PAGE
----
TH’expence of Spirit in a waſte of ſhame
Is luſt in action, and till action, luſt
Is periurd, murdrous, blouddy full of blame,
Sauage, extreame, rude, cruell, not to truſt,
Inioyed no ſooner but diſpiſed ſtraight,
Paſt reaſon hunted, and no ſooner had
Paſt reaſon hated as a ſwollowed bayt,
On purpoſe layd to make the taker mad.
Made In purſut and in poſſeſſion ſo, Mad
Had, hauing, and in queſt, to haue extreame,
A bliſſe in proofe and proud and very wo, a
Before a ioy propoſd behind a dreame,
All this the world well knowes yet none knowes well,
To ſhun the heauen that leads men to this hell.
Technically Sonnet 129 is a fine exercise in rhetoric, indebted to types and examples found in primers such as Thomas Wilson’s The Arte of Rhetorike. In Shakespeare’s hands it rises above the purely rhetorical, becoming together with Sonnet 116 one of his most celebrated and diversely treated sonnets. It opens with an inversion: the subject of the sentence’s first part is “lust,” defined as “Th’expense of Spirit in a waste of shame;” “expense” intends outpouring as well as waste; “Spirit” is the generative or life force which keeps the body alive and which, as an essence, was identified with semen and, as a ‘spright’ or pole (Latin = contus), with an erect phallus (as in Mercutio’s line, “To raise a spirit in his Mistresse circle,” [Rom. 2.1.24]); “waste” intends ‘useless expenditure,’ but is suggestive also of an expanse of land (desert) and ocean (a watery waste); “shame” introduces to the sonnet a sense of guilt. Lust is thus defined as the outpouring of vital forces in a shameful excess; or it is the expending of semen wastefully (for no generative purpose) and excessively; or it is the emission from the phallus extravagantly and shamefully; and finally with the pun on waste/waist, all the above, the emission being into a waist full of shame (compare Lear’s outburst, “Downe from the waste they are Centaures, though Women all aboue: but to the Girdle do the Gods inherit, beneath is all the Fiends. There’s hell, there’s darkenes”). 1 Lust, furthermore, is essentially a (sexual) act (“in action”), “action” being the ninth of the measures (or Aristotelian and logical categories), by which a thing’s nature is classified.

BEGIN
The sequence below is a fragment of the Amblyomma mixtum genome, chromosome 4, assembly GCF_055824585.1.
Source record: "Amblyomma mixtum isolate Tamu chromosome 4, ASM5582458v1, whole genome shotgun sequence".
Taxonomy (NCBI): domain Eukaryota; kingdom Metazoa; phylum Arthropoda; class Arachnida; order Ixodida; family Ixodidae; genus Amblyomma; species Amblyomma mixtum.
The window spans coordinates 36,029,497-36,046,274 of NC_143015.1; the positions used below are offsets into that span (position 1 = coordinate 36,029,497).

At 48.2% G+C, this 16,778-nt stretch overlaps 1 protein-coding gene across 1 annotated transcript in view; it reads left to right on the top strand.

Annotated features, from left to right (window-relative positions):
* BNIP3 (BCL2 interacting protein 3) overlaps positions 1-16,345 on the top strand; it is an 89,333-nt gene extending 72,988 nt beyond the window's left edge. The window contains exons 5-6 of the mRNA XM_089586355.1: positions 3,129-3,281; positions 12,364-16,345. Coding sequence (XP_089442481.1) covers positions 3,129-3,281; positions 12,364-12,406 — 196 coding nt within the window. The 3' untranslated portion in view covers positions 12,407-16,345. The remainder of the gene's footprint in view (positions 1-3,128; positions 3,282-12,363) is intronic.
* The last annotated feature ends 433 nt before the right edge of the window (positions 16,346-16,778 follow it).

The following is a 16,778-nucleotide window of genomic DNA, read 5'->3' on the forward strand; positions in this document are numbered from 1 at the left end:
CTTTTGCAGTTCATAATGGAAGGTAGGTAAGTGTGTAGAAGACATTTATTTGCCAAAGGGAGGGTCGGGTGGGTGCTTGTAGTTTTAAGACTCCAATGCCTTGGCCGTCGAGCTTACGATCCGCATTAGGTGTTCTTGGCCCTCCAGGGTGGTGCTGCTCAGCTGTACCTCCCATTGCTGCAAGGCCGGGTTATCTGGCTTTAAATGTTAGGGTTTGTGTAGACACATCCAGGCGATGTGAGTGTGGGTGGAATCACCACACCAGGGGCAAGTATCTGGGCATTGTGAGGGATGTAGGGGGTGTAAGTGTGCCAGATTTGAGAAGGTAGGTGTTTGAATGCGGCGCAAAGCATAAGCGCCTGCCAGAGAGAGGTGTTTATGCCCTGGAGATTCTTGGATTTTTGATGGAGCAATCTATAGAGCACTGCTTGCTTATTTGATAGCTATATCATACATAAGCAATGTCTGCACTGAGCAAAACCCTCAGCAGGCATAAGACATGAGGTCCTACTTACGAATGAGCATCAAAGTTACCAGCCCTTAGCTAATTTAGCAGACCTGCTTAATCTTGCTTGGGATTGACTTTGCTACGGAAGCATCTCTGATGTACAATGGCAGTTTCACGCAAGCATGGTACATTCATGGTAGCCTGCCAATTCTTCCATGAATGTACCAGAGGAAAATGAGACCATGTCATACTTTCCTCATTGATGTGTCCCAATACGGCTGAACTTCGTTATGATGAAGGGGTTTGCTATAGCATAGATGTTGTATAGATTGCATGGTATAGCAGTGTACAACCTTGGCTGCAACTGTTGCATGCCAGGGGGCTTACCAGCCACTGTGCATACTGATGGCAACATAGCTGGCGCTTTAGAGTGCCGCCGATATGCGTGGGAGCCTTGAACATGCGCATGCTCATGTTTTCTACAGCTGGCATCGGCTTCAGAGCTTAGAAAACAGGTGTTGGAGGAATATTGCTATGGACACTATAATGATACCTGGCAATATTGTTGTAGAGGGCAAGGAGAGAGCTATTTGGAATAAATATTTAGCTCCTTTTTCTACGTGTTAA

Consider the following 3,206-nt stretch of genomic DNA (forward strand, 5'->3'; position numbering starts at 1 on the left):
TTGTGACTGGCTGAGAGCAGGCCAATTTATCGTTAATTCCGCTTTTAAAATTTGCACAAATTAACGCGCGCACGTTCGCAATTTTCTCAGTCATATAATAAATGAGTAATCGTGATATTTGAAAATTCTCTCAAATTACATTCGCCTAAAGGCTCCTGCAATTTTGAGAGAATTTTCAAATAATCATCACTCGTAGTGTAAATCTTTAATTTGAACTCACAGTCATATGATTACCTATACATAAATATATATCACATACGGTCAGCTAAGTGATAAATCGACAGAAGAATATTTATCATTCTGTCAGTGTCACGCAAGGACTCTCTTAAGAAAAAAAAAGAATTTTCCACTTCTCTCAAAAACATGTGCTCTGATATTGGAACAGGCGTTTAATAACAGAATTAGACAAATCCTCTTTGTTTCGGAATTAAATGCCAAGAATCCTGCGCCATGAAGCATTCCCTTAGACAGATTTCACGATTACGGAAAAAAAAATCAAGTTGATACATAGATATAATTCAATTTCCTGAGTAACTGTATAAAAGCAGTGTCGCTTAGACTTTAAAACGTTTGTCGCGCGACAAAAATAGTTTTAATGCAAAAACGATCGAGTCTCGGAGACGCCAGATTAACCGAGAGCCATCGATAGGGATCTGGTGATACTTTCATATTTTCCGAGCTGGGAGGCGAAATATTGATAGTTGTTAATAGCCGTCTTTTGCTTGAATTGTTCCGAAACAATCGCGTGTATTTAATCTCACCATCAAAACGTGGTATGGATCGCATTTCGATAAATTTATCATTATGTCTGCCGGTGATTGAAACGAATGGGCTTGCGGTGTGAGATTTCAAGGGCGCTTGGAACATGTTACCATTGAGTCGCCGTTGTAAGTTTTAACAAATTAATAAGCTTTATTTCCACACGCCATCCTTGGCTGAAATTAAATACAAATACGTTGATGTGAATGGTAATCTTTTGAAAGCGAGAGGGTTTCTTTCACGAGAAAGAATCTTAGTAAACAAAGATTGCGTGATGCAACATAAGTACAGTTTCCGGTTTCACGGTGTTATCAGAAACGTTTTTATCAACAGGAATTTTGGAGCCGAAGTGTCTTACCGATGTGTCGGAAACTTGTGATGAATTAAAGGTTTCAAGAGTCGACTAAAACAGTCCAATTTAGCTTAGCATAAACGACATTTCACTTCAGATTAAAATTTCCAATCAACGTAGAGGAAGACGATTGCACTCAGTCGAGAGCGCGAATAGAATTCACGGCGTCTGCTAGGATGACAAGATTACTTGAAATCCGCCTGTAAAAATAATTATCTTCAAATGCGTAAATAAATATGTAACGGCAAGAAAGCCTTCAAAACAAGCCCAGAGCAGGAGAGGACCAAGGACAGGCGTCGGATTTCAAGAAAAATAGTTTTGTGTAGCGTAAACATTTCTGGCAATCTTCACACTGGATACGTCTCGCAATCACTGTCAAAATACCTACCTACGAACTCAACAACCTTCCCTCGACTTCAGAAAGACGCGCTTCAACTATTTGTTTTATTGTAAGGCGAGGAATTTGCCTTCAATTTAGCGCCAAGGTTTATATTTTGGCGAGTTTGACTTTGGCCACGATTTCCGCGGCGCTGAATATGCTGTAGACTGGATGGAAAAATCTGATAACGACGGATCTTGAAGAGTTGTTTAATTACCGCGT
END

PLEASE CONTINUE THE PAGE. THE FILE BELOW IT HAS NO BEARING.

The opening inversion allows the next line to comprise a near-perfect rhetorical chiasmus, “lust . . action / action . . lust.” Until enacted (“till action”), lust is categorized as given to, or as the cause of, or the result of the breaking of an oath (“periurd”); it gives rise to or results in murder and blood-letting (“murdrous, blouddy”); it is “full of blame:” it carries with it deep guilt or leads to recrimination. Lust before its physical enactment is “Sauage,” wild, without reason and reckless; “extreame,” not moderate; “rude,” lacking civility, even violent; “cruell,” inflicting hurt and suffering; lust is “not to trust,” not to be trusted. As soon as lust is indulged (“Inioyd;” to enjoy a woman was to have one’s will of her), it brings directly with it loathing, of the act, of the self, of the other (“dispised straight”). Lust is to be by “Past reason hunted,” sought by earlier justification or pursued beyond (“Past”) reason (lust is not governed by reason). But once “had,” as one might ‘have’ sexually, it brings disgust of any earlier justification (“Past reason”) or disgust beyond reasonableness and hinting at madness. Such disgust is like a swallowed bait – continuing the hunting phrase, ‘to take the bait’ – laid down with specific purpose “to make the taker mad.” Lust seemingly is not solitary, but requires the collaboration of a futher agent. (Note the alternating consonants of “make the taker mad” and compare the similar structure used of infected reason in Sonnet 137.9-11, “Past cure I am, now Reason is past care, /And frantick madde with euer-more vnrest, / My thoughts and my discourse as mad mens are.”)